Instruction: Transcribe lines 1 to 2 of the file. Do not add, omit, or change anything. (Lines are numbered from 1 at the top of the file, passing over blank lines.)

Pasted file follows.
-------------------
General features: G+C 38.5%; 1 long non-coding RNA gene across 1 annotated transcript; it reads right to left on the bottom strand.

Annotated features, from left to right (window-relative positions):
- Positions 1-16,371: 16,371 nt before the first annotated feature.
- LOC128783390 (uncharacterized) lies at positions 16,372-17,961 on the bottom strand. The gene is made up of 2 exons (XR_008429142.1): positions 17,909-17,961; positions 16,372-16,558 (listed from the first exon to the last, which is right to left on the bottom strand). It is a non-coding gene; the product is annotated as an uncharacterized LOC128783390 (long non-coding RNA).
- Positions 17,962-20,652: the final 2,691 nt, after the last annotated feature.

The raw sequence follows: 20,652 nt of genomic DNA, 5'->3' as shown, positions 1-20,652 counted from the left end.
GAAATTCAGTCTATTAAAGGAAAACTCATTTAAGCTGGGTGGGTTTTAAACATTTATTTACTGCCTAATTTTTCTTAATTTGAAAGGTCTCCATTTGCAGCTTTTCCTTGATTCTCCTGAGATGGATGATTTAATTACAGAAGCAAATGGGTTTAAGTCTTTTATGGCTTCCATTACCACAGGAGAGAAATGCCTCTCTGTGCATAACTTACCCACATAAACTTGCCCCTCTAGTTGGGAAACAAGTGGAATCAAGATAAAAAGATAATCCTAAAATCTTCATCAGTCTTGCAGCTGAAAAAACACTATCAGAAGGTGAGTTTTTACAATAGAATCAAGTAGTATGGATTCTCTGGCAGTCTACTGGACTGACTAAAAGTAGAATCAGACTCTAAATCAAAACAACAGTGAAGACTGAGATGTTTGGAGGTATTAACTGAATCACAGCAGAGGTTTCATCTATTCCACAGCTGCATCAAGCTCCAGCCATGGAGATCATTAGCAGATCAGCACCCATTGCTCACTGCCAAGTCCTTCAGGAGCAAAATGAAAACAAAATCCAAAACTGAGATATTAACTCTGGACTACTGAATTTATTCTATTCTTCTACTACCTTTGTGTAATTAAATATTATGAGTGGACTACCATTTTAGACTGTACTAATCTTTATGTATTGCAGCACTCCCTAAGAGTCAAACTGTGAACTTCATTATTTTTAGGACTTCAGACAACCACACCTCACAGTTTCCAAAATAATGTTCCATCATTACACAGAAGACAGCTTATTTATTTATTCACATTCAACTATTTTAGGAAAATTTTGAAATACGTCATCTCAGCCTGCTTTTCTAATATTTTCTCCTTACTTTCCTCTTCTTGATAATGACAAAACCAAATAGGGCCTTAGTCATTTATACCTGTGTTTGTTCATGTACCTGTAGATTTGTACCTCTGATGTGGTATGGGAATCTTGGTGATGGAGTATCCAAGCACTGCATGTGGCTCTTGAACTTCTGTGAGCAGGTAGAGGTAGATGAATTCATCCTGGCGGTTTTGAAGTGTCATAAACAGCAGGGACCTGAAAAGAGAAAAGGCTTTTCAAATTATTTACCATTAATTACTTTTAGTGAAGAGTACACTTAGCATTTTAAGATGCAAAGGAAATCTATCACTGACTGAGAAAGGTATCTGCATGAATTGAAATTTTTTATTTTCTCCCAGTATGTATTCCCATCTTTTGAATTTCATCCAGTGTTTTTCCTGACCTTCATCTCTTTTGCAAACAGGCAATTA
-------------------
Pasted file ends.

General features: G+C 38.5%; 1 long non-coding RNA gene across 1 annotated transcript; it reads right to left on the bottom strand.

Annotated features, from left to right (window-relative positions):